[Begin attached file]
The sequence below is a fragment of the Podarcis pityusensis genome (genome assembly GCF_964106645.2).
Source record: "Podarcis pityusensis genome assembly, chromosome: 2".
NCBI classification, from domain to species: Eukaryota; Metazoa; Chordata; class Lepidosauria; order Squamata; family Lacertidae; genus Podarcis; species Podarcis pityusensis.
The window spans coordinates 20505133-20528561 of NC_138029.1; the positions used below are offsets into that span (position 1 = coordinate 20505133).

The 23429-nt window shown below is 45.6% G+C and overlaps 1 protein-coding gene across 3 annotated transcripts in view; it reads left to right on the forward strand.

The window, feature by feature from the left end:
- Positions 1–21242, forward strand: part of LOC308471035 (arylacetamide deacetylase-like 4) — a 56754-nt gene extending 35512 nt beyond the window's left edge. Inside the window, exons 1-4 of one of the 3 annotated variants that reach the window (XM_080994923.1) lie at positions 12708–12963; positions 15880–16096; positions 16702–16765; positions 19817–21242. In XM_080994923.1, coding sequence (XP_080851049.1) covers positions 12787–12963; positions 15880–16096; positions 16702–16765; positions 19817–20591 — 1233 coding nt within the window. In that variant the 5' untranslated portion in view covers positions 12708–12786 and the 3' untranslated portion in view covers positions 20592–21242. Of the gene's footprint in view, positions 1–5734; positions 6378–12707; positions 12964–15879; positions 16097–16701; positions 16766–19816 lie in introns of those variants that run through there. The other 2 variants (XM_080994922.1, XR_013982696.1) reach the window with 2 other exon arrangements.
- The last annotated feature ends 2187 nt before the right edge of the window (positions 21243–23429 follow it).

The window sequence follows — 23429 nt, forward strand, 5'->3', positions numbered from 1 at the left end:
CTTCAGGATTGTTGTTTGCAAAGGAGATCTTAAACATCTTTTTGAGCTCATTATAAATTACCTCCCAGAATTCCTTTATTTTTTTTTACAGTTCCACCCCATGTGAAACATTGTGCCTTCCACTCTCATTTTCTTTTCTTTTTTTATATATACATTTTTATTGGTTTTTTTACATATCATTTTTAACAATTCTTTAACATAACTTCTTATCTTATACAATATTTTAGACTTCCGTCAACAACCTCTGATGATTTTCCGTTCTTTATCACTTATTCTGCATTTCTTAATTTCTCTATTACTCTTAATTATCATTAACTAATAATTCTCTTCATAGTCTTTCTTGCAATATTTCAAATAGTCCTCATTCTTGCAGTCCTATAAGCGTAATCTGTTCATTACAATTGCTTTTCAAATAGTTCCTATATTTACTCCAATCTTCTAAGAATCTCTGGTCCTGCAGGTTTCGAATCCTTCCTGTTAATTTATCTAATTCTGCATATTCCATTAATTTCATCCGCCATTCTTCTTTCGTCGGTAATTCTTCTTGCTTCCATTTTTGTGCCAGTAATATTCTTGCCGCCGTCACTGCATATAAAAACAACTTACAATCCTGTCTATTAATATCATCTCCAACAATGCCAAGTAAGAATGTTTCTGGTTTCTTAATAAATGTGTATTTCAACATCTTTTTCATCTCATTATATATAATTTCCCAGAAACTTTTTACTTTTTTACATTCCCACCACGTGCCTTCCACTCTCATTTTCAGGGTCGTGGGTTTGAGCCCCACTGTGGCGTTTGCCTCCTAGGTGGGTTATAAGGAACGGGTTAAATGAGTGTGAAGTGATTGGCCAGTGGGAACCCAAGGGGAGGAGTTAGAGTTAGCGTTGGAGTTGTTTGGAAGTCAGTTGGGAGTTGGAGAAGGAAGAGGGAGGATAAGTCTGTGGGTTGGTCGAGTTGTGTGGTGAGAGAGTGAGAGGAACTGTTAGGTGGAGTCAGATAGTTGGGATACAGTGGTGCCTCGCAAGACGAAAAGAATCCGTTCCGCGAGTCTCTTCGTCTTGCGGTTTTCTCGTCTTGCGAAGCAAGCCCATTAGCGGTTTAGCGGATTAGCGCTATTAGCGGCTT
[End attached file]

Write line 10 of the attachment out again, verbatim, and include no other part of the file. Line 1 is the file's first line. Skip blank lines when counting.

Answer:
CTTCAGGATTGTTGTTTGCAAAGGAGATCTTAAACATCTTTTTGAGCTCATTATAAATTACCTCCCAGAATTCCTTTATTTTTTTTTACAGTTCCACCCCATGTGAAACATTGTGCCTTCCACTCTCATTTTCTTTTCTTTTTTTATATATACATTTTTATTGGTTTTTTTACATATCATTTTTAACAATTCTTTAACATAACTTCTTATCTTATACAATATTTTAGACTTCCGTCAACAACCTCTGATGATTTTCCGTTCTTTATCACTTATTCTGCATTTCTTAATTTCTCTATTACTCTTAATTATCATTAACTAATAATTCTCTTCATAGTCTTTCTTGCAATATTTCAAATAGTCCTCATTCTTGCAGTCCTATAAGCGTAATCTGTTCATTACAATTGCTTTTCAAATAGTTCCTATATTTACTCCAATCTTCTAAGAATCTCTGGTCCTGCAGGTTTCGAATCCTTCCTGTTAATTTATCTAATTCTGCATATTCCATTAATTTCATCCGCCATTCTTCTTTCGTCGGTAATTCTTCTTGCTTCCATTTTTGTGCCAGTAATATTCTTGCCGCCGTCACTGCATATAAAAACAACTTACAATCCTGTCTATTAATATCATCTCCAACAATGCCAAGTAAGAATGTTTCTGGTTTCTTAATAAATGTGTATTTCAACATCTTTTTCATCTCATTATATATAATTTCCCAGAAACTTTTTACTTTTTTACATTCCCACCACGTGCCTTCCACTCTCATTTTCAGGGTCGTGGGTTTGAGCCCCACTGTGGCGTTTGCCTCCTAGGTGGGTTATAAGGAACGGGTTAAATGAGTGTGAAGTGATTGGCCAGTGGGAACCCAAGGGGAGGAGTTAGAGTTAGCGTTGGAGTTGTTTGGAAGTCAGTTGGGAGTTGGAGAAGGAAGAGGGAGGATAAGTCTGTGGGTTGGTCGAGTTGTGTGGTGAGAGAGTGAGAGGAACTGTTAGGTGGAGTCAGATAGTTGGGATACAGTGGTGCCTCGCAAGACGAAAAGAATCCGTTCCGCGAGTCTCTTCGTCTTGCGGTTTTCTCGTCTTGCGAAGCAAGCCCATTAGCGGTTTAGCGGATTAGCGCTATTAGCGGCTT